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December 2010
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Blog Watch: “Authentic Reasons for Hope”

Wendell Berry is a personal hero of mine. He is one of the leading voices in the world for proper land stewardship and conservation. As readers of Wend magazine (print and online) we cannot, in good conscience, travel the land without being stewards of the land. Therefore, we should take every opportunity to read Wendell’s words and learn from them. And why not here at Wend, after all you cannot spell Wendell without Wend!

The following excerpt is taken from the December and January issue of The Progressive in an article Wendell Berry wrote entitled, “The News From the Land.” Listed below are a short list of Wendell Berry’s “authentic reasons for hope.”

1. We can learn where we are. We can look around us and see. If we see, by many observable signs, that during our history here we have lost much that we once had, we will see also that much remains.

via www.wendmag.com


Wendell Berry as an influence

Jesse Straight never imagined himself as a farmer. His parents weren’t farmers. But then he started reading Wendell Berry and Joel Salatin in college, and his life went in a new direction. Listening to Jesse Straight’s story on WAMU radio’s Metro Connection reminded me of something I once heard Gene Logsdon say in a panel discussion about the future of farming. Logsdon, an Ohio writer and farmer, believes there are a lot of people – including “city people” – who are called to be farmers but haven’t recognized or accepted that vocation yet. Straight has accepted the call.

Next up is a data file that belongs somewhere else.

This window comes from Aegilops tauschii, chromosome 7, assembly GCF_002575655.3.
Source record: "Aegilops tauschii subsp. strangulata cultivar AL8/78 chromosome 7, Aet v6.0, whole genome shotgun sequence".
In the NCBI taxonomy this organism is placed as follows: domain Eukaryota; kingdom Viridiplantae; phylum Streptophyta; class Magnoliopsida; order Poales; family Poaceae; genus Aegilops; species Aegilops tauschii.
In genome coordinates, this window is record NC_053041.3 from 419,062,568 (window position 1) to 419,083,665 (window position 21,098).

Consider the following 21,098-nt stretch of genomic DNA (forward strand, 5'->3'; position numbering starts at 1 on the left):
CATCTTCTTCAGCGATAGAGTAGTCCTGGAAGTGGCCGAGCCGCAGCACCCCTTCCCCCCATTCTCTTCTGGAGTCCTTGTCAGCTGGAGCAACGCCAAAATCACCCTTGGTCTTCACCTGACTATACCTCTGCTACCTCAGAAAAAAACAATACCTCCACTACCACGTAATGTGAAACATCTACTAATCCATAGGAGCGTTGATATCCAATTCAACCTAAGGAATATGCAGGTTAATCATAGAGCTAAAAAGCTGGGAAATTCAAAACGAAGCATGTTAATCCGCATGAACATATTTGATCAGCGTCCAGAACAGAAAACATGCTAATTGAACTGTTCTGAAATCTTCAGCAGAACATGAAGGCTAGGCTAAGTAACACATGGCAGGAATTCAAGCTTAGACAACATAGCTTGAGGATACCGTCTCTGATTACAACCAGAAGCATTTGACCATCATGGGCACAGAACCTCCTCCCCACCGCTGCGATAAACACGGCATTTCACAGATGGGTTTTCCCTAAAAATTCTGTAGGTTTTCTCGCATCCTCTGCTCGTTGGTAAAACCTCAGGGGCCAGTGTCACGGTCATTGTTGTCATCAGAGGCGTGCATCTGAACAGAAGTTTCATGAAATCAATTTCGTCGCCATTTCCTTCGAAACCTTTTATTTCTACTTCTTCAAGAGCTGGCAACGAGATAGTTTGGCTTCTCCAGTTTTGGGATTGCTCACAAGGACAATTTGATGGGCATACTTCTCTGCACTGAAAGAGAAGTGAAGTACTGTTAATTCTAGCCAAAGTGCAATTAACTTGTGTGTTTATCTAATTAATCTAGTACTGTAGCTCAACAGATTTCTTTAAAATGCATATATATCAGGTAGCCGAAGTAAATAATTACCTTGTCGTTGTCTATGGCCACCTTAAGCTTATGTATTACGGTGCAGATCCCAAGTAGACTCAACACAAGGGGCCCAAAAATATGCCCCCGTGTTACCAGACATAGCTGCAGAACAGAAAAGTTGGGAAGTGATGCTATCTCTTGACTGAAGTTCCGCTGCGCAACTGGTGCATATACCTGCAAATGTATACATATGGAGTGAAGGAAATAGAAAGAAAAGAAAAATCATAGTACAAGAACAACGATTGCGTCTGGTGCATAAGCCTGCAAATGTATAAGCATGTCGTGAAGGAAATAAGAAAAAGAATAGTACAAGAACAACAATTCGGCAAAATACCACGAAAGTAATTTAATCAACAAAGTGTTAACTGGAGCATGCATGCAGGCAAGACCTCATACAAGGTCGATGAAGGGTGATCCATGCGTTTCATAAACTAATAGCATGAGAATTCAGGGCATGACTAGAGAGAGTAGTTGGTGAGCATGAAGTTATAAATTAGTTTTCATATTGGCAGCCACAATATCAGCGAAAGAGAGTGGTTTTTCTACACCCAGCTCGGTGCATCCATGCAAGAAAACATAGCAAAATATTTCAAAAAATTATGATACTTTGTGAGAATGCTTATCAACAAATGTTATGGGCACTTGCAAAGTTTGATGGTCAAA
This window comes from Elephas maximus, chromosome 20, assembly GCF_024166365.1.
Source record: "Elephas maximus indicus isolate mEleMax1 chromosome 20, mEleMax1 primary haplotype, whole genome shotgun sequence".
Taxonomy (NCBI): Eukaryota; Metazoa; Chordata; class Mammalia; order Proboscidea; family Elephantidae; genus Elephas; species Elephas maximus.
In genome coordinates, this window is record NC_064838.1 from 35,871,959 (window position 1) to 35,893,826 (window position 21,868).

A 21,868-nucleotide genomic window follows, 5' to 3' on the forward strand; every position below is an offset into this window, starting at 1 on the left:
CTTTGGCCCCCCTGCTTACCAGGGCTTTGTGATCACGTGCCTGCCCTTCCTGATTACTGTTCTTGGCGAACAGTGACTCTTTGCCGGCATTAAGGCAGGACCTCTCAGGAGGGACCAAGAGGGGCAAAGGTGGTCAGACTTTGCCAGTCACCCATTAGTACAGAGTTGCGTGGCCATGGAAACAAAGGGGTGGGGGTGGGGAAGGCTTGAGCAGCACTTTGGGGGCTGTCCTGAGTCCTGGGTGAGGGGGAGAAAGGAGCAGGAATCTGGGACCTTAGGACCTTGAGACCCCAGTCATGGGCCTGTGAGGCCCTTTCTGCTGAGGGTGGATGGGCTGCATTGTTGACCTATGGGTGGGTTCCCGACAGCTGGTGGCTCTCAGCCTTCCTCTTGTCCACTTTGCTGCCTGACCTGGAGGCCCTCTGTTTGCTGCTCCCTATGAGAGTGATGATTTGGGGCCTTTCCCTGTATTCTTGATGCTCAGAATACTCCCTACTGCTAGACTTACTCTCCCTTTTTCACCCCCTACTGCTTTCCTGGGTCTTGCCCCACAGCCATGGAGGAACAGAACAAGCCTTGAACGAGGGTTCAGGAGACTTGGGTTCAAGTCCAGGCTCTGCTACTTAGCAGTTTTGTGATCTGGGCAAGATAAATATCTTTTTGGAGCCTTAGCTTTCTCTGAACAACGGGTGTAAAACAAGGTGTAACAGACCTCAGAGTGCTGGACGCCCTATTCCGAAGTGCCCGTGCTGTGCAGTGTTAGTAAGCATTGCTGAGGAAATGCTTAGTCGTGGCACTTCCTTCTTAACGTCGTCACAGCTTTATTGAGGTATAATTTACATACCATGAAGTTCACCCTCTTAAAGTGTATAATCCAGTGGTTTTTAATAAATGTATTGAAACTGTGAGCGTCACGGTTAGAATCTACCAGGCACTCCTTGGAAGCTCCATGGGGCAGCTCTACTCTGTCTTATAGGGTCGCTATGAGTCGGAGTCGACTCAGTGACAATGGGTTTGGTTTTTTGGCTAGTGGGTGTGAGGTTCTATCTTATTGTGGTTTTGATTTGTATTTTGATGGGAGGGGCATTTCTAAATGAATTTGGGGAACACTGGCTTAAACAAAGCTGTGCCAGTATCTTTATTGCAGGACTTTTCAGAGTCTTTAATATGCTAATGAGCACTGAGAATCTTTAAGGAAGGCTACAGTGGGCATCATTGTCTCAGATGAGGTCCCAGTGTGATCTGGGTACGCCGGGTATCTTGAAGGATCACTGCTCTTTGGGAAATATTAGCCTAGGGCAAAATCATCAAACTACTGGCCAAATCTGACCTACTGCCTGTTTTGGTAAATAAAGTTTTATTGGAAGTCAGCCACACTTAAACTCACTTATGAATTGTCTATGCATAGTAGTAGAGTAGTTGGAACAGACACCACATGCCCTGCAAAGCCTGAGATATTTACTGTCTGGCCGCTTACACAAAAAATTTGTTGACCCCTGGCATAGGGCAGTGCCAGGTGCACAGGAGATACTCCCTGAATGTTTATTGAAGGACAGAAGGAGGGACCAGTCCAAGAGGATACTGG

via sustainabletraditions.com


WB, WJ, FK and a 50-year plan

Jackson is a Ph.D. plant breeder and founder, in 1976, of The Land Institute, a Salina, Kan., nonprofit dedicated to finding sustainable solutions to food’s uncertain future. Berry is, of course, a giant of American letters, a poet, essayist, novelist, non-fiction writer and, as he unfailingly notes, a farmer.

“I am of the party of the land and the people,” Berry told the Community Farm Alliance in his native Kentucky Dec. 4.

Kirschenmann practices what he preaches: He is both a Distinguished Fellow for the Leopold Center for Sustainable Agriculture at Iowa State University and the manager of his family’s 3,500-acre certified organic farm in south central North Dakota.

For two years, this trinity of farm and food eloquence and evangelism has been writing and lecturing on the need for a long-term, sustainable ag policy where, as Jackson explains, “today’s awful dualism that pits production against conservation” is replaced with “more natural ecosystems where conservation is a consequence of production.”

via www.farmanddairy.com


Wendell Berry cited on 'bondage to the machines'